Valery Gergiev, who was born in 1953 in Moscow and grew up in the Caucasus, studied at the Leningrad Conservatory of Music with Ilya Musin and launched his career in 1977 when he won the Karajan Competition in Berlin. The following year he began his collaboration with the Kirov Opera, now known as the Mariinsky Theater, where he made his debut with Prokofiev’s War and Peace. Gergiev was named Artistic Director in 1988 and General Director in 1996; this position is associated with his leadership of the Stars of the White Nights and New Horizons Festivals as well. With the Mariinsky Ensemble he has toured to such countries as Japan, China, Israel, and the United States, as well as many of the European music centers. In 2006 he dedicated a new concert hall in St. Petersburg that was constructed specifically for the Mariinsky Orchestra; this was followed in 2013 by the opening of a second, new opera house. In 1994 Valery Gergiev made his debut at the Metropolitan Opera in New York, where he served as First Guest Conductor from 1997 to 2008. During this period, from 1995 to 2007, he also helmed the Rotterdam Philharmonic Orchestra, and from 2007 to 2015 he was Music Director of the London Symphony Orchestra. Since the fall of 2015, Gergiev has held the position of Music Director of the Munich Philharmonic; his contract there has since been extended to 2025. He has also led the Boston, Chicago, and San Francisco Symphonies; the Cleveland and Philadelphia Orchestras; the Berlin and Vienna Philharmonics; and the Royal Concertgebouw Orchestra Amsterdam. He serves as Chairman of the International Tchaikovsky Competition and directs the Moscow Easter Festival. Among Valery Gergiev’s numerous distinctions are the Shostakovich Award and the People’s Artist of Russia Award; in 2006 he received the Polar Music Prize and the Karajan Music Award.

    LUCERNE FESTIVAL debut on 20 August 1999 with the Rotterdam Philharmonic Orchestra in works by Kancheli and Beethoven.

    July 2018

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    Leonidas Kavakos

    Leonidas Kavakos, who was born in 1967 in Athens, began playing violin at the age of five. He completed his studies with Stelios Kafantaris at the conservatory of his native city and with Josef Gingold at the University of Indiana. In 1985 Kavakos triumphed at the Sibelius Competition in Helsinki, and in 1988 he won the Naumburg Violin Competition in New York and the Premio Paganini in Genoa. Since then he has performed as a soloist with many renowned orchestras, including the Berlin and Vienna Philharmonics, the Leipzig Gewandhaus Orchestra, the Dresden Staatskapelle, the Philadelphia Orchestra, the Filarmonica della Scala, the Chicago Symphony, and the Los Angeles and New York Philharmonics. Partners on the podium have included such conductors as Riccardo Chailly, Daniele Gatti, Valery Gergiev, Bernard Haitink, Mariss Jansons, and Sir Simon Rattle. Kavakos himself has increasingly taken up conducting and has led the London, Boston, and Houston Symphony Orchestras; the Budapest Festival Orchestra; the Rotterdam Philharmonic; the Vienna Symphony; and the Deutsches Symphonie-Orchester Berlin. In the 2017-18 season he was as artist-in-residence at the Amsterdam Concertgebouw and the Vienna Musikverein; he will serve in this capacity with the Bavarian Radio Symphony Orchestra in the 2018-19 season. In the realm of chamber music, Kavakos plays as part of a trio with Emanuel Ax and Yo-Yo Ma; other musical partners include Renaud and Gautier Capuçon, Hélène Grimaud, and Yuja Wang. His cycle of the complete Beethoven sonatas with Enrico Pace won the Echo Klassik Award in 2013, and in 2014 he received Gramophone’s Artist of the Year Award. His most recent release, in the fall of 2017, is of the complete Brahms piano trios with Ax and Ma. Leonidas Kavakos, who received the Léonie Sonning Music Prize in 2017, plays the “Willemotte” Stradivari from 1734.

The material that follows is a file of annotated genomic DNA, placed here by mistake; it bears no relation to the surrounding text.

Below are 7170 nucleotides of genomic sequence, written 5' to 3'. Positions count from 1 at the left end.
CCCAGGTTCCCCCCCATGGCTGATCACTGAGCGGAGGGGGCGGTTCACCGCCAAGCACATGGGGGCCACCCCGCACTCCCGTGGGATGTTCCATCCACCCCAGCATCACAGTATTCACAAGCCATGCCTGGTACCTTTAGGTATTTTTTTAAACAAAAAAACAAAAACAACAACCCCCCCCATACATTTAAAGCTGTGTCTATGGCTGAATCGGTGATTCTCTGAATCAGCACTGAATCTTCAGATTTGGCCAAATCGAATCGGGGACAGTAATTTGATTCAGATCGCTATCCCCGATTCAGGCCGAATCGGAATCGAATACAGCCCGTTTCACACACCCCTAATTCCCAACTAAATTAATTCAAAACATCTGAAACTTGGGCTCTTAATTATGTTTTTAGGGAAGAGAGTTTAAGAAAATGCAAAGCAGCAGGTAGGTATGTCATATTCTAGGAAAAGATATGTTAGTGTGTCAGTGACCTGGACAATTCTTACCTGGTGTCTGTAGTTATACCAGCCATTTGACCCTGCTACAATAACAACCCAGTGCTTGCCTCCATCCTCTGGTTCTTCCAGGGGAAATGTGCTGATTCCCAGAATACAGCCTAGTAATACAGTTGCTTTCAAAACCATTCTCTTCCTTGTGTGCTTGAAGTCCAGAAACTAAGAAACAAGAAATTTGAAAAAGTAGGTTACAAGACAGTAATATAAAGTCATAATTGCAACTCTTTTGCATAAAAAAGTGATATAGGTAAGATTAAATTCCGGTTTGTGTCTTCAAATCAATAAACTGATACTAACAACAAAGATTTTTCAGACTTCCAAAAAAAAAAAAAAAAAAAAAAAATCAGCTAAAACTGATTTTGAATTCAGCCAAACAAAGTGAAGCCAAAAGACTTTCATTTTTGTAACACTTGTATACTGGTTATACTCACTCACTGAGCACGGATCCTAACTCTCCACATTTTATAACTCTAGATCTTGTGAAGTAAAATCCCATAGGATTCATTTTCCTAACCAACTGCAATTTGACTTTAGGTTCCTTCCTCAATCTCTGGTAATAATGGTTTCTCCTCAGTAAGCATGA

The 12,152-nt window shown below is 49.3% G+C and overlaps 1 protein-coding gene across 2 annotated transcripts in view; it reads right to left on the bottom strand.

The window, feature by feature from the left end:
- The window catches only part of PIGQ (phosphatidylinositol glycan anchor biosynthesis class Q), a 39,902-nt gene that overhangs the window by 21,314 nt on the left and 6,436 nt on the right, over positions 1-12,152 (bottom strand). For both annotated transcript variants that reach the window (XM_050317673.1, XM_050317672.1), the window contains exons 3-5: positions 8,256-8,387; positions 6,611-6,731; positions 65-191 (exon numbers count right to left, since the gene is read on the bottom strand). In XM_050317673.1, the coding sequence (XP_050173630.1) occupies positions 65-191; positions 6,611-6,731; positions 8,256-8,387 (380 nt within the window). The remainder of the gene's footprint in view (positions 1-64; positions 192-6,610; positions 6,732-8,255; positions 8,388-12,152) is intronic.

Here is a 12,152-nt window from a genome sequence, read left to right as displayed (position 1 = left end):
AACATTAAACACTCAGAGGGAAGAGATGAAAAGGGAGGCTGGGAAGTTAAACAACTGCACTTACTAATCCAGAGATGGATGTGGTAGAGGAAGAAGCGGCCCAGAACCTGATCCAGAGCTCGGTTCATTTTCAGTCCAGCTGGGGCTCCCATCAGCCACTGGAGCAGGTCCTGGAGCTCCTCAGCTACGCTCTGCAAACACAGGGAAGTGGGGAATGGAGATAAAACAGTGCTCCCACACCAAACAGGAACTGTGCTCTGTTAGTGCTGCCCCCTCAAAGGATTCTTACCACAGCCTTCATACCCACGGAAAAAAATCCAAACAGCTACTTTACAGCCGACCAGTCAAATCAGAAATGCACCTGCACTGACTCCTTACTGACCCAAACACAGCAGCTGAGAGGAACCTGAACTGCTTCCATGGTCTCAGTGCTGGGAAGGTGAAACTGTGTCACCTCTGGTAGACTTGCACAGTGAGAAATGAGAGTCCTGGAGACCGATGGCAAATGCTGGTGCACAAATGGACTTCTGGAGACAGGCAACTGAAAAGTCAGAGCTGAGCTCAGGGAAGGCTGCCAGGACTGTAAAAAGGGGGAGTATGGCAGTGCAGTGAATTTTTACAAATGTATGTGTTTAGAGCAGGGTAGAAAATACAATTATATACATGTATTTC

LUCERNE FESTIVAL (IMF) debut on 29 August 1999, with Kim Kashkashian and Natalia Gutman, in a concert of works by Beethoven and Schnittke.

    July 2018